For borrowers with bad credit, one of the first questions that often comes to mind when applying for car loans is "what kind of an interest rate can I expect?" Even though there's no clear-cut answer, we can give you some tips on how to research a ballpark rate, and what to expect when you're working with a bad credit auto lender.
What Determines Interest Rates for Auto Loans?
Interest rates, like many things to do with car loans, depend largely on your credit situation. The biggest factor that typically determines your APR is your credit score. The better your credit score, the lower you can generally expect your interest rate to be.
Other factors impact APRs as well, including which lender you're working with, the state you live in, and the vehicle you're financing. These factors combine with your credit score, so two people with the same score may end up with different interest rates.
Since the biggest factor in determining an interest rate is still your credit score, you should know your credit score and what's on your credit reports before you begin shopping for an auto loan.
Right now, the three major U.S. credit bureaus are offering free weekly credit reports and scores when you visit www.annualcreditreport.com. Normally, you're only able to view one copy of your credit report from each bureau – TransUnion, Experian, and Equifax – for free once every 12 months. However, due to the coronavirus pandemic, reports and scores are being offered weekly through April 2021.
Interest Rate Shopping and Bad Credit
When budgeting for a car loan, you should have a rough idea of what your interest rate might be. Once you have your credit score, this can be easier to research. In order to find the general APR you can expect, you can go online and see the rates other people with similar credit scores have qualified for, or you can go through the process of rate shopping.
Rate shopping is when you apply with multiple lenders for the same type of credit within a given time frame, usually two weeks. By shopping over a two-week span, multiple hard inquiries for the same type of loan only count as one, which lessens the impact on your credit score.
Because poor credit usually means a higher interest rate, it's also important that you're prepared for an auto loan APR that could be in the double digits. Higher interest rates lead to more interest charges. So, the higher the APR, the more it costs to borrow money.
Interest rates fluctuate, making it important to know that they can change over time, but yours won't change once you sign your car loan contract. Even if you're unable to qualify for an APR that's as low as you'd like, with time and credit improvement, you may be able to qualify to refinance and get the lower interest rate you're craving.
Bad Credit Auto Lenders
When you have poor credit, you're likely to have a better chance at an auto loan approval if you're working with a lender that specializes in bad credit lending. Typically, if your credit score stands at around 660 or below, you may need to apply with one of these lenders.
Called subprime lenders, they loan to people in many types of credit situations, including bad credit, no credit, and bankruptcy. The reason they're able to work with these borrowers (which traditional lenders typically turn down) is because they take things besides credit score into account when they're considering approving you for a car loan.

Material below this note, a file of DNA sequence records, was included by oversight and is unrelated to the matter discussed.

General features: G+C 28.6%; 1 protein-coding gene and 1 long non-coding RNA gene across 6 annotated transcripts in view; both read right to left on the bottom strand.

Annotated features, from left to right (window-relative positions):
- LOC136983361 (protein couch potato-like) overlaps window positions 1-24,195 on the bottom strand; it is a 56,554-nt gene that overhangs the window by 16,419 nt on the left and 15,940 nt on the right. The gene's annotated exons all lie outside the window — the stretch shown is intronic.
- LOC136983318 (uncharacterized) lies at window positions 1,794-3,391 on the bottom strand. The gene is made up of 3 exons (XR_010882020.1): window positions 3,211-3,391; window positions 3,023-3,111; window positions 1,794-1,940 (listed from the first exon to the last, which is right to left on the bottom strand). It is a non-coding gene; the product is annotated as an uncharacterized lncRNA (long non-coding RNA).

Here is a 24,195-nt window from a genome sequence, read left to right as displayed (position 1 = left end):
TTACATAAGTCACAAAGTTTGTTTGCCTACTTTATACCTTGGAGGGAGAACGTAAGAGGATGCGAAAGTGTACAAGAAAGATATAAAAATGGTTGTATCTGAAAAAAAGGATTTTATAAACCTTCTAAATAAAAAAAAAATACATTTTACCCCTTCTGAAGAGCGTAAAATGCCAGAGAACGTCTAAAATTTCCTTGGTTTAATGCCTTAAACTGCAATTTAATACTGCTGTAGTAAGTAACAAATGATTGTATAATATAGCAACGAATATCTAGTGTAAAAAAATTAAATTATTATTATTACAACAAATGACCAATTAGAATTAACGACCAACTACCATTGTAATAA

These lenders look at your ability, stability, and willingness to complete an auto loan. Here's a look at what that means:
- Ability – Your ability to take on a car loan has to do with your ability to meet the income qualifications. In order to qualify, you typically need to meet a lender's minimum income requirement from a single source, and have enough available income after your existing bills are paid to make an auto loan and insurance payment. The minimum income requirement varies by lender, but subprime lenders generally ask that you make around $1,500 to $2,000 a month before taxes. Additionally, they require that your current monthly debts, including a car loan, don't take up more than 45% to 50% of your monthly pre-tax income.
- Stability – In order to have the stability to qualify for a bad credit auto loan, lenders look for borrowers who have lived in the same general area for a number of years, and you can prove where you live now with a current utility bill in your name. They also usually require that you've worked at the same job or for the same company for at least six months to one year, and that you have a working landline or contract cell phone in your name.
- Willingness – Your willingness to complete a car loan can be proven by having some skin in the game. You can do this by meeting or exceeding the down payment requirement that subprime lenders have. The amount you're required to put down can vary, but it typically must be at least $1,000 or 10% of the vehicle's selling price, sometimes whichever is less. Lenders also look into your payment history on your credit reports to see if you pay your bills on a regular basis.
Find Your Next Car Loan
Even without an exact figure, now you know what it takes to research interest rates for a bad credit auto loan, and what subprime lenders look for when they consider you for vehicle financing. Now all you need is a lender.
Subprime lenders are your best bet, but they're not always easy to pick out of a crowd. When it comes to finding one, you should turn to the experts at Auto Credit Express. We know where to find the special finance dealerships that are signed up with lenders that can help you with your next loan. In fact, we're teamed up with a nationwide network of these dealers.
To get connected to a local dealership, simply fill out our fast, free, and no-obligation car loan request form, and we'll get to work matching you with a dealer right away. The process is easy, so don't hesitate to get started right now!